Joseph Lema said the new station was recently granted approval by the Federal Communications Commission to broadcast as a lower-power FM station at the 102.9 frequency.
Lema said he expects the station to go live within the next few weeks, with online streaming followed by actual on-air broadcasting.
“The station will feature everything from classic rock to today’s rock music,” Lema said, adding, “From Foreigner to Five Finger Death Punch.”
According to Lema, the station will be a non-profit entity funded solely by listener donations. The station, along with its small rooftop antenna mast, will be housed at the Tunnelvision Music store at 135 N. Main St. in downtown Moab, he said.
The station is in the process of conducting a fundraising campaign via the crowd-funding website indiegogo.com in order to help purchase final start-up equipment, along with money for royalty fees, Lema said. He said that the current goal is to raise $6,000.
“The fundraiser is solely to help with the final costs to get on the air,” Lema said, adding that additional fundraising activities, such as a radio-thon, are planned for later in the year.
Lema said that supporters are invited to visit the station’s Facebook page along with its website at www.moabrocksradio.com for further information.
Lema first came up with the idea for the new station about three years ago after watching the 2009 film “Pirate Radio.” Inspired by that movie, Lema said he began educating himself about everything he could learn about radio, including equipment, licensing, Internet broadcasting, and news streams.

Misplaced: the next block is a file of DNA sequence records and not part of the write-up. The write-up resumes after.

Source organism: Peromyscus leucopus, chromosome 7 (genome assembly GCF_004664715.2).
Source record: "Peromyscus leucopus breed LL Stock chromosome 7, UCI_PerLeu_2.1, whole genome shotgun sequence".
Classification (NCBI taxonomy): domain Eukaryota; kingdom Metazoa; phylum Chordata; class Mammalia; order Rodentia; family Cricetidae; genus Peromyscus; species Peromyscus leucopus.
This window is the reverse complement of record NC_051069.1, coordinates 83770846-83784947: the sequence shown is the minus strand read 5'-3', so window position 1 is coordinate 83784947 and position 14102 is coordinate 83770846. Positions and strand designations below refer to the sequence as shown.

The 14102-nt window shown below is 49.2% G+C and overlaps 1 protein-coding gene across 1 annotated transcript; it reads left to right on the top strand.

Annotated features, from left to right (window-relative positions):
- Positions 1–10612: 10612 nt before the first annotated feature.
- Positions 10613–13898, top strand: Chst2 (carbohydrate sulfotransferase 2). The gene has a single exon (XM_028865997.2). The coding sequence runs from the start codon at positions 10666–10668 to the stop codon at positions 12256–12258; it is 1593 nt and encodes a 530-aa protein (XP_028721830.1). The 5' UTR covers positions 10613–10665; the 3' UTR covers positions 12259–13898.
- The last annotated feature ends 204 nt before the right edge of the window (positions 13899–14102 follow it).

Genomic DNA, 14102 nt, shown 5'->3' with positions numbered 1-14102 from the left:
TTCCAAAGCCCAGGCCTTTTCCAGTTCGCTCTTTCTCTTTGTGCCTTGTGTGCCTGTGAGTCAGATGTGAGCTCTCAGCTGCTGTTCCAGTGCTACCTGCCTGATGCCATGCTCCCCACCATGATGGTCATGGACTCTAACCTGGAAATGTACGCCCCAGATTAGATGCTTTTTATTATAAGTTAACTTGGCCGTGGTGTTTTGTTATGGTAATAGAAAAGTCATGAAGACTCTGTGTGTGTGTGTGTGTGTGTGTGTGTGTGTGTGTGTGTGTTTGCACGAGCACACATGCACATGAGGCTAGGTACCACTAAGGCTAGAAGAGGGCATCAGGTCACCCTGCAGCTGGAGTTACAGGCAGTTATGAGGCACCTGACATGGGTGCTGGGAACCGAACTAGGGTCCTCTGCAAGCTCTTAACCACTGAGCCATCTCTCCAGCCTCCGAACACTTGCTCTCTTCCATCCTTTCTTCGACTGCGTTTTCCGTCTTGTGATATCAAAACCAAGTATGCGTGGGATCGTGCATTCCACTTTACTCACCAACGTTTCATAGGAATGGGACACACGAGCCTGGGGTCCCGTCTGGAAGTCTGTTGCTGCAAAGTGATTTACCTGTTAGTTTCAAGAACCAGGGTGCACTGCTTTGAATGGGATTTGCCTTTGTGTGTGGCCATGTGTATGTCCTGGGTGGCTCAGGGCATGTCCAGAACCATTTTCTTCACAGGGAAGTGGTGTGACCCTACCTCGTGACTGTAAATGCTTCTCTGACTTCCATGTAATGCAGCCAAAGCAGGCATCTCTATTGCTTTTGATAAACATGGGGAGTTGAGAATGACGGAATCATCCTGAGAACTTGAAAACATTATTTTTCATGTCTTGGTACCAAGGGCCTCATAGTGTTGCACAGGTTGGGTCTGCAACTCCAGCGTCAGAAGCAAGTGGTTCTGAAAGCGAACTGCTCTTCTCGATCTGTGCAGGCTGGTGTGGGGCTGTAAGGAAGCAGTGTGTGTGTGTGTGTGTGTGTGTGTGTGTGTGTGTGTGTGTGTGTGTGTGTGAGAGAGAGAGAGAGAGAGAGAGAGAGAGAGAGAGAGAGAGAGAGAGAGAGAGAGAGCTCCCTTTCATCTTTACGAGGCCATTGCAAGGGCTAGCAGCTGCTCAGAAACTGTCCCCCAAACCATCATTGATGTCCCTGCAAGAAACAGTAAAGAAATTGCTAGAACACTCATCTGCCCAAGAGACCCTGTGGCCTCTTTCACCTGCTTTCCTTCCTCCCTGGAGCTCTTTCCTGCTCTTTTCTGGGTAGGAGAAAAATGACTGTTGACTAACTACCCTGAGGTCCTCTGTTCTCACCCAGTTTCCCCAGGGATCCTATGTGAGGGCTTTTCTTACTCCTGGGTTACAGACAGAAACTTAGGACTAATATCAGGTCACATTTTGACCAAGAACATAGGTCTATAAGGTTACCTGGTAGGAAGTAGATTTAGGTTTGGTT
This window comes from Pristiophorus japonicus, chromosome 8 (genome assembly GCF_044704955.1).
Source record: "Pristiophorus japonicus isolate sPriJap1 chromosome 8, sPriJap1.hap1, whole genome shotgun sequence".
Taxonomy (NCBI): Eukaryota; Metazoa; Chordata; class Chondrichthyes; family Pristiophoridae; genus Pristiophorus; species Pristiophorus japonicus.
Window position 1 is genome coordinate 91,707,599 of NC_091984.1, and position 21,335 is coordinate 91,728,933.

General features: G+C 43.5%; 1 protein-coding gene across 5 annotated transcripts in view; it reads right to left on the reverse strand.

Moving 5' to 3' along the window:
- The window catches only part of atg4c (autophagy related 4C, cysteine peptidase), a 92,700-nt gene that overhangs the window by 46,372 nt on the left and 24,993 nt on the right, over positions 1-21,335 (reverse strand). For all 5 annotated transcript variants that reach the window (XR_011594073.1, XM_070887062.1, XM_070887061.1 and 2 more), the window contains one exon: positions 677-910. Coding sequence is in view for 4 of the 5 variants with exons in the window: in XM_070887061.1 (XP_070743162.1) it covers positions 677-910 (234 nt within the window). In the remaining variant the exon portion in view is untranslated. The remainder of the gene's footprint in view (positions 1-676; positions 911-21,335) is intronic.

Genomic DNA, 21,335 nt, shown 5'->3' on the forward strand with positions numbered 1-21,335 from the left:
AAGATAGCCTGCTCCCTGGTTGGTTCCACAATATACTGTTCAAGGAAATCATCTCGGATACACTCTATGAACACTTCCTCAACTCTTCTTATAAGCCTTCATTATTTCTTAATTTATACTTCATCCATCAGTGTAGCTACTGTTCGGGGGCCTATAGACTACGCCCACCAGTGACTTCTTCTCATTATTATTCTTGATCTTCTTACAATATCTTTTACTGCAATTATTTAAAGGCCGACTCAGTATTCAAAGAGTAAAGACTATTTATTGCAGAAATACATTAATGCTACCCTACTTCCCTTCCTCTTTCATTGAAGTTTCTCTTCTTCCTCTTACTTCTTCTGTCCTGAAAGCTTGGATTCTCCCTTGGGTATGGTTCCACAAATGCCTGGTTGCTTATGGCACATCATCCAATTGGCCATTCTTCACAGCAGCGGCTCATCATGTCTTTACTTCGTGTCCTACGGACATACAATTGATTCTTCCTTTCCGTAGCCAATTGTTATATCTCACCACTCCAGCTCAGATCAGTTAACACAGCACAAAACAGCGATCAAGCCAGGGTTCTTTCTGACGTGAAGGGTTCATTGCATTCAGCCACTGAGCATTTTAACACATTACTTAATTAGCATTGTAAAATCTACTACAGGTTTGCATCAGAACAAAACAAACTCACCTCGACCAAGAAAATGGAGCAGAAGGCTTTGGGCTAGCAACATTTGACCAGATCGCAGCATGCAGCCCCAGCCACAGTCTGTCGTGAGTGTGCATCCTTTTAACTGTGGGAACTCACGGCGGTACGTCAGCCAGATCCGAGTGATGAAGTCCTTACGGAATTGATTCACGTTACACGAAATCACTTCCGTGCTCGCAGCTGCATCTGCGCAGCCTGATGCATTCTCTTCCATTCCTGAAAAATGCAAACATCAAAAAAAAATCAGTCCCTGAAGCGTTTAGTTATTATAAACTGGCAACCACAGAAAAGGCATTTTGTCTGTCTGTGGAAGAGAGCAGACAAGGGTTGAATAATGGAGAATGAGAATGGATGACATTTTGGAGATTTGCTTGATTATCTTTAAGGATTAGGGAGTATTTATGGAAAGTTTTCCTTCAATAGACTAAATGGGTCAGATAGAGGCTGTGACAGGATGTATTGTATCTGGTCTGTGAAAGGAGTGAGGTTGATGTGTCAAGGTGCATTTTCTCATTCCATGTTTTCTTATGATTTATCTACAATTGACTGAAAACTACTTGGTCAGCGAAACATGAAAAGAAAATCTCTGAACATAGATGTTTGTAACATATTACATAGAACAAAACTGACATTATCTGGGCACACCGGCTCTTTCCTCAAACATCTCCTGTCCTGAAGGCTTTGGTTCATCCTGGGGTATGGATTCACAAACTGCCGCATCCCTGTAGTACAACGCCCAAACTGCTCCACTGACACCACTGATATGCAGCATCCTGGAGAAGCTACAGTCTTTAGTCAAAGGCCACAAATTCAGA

He then connected with Leo Ashcraft, founder of Nexus Broadcasting, who not only provided a wealth of radio knowledge, but also helped Lema in applying for and obtaining the necessary FCC permits, Lema said.
Joining Lema as a radio host on the station will be Jason Parriott, a fellow music expert who has many years of experience as a disc jockey.
“I am super excited about this project,” Parriott said. “Being a DJ has been a big part of my life, so it all fits this project well. It will give a new twist of music that is not on the air in this area. It has just been a huge dream of mine for a long time.”
According to Lema, he and Parriott are planning to share programming and production duties at the station. Details are still being worked out, but other programming, such as news segments and a local morning show, are also being planned, Lema said. The station also plans to promote and sponsor community music events such as a free summer concert at Old City Park, in addition to offering a music scholarship for a graduating high school student, he said.
Despite of the FCC power limitations, the station’s broadcasting range should be able to reach most if not all areas of the Moab community, Lema said. Moab Rocks will be one of only a few low-power FM stations in the state, Lema said, noting that the station’s initial license permits an output of 100 watts, but they hope to be able to increase that amount later this year. Lema said that tests are being performed in order to determine just how far the station’s broadcast signal will reach.
“Our music selection will cover everything from blues, rock, modern rock, and metal,” Lema said. “We want the bike shops to listen to us, the car repair shops to the contractors – the people working hard here in Moab.”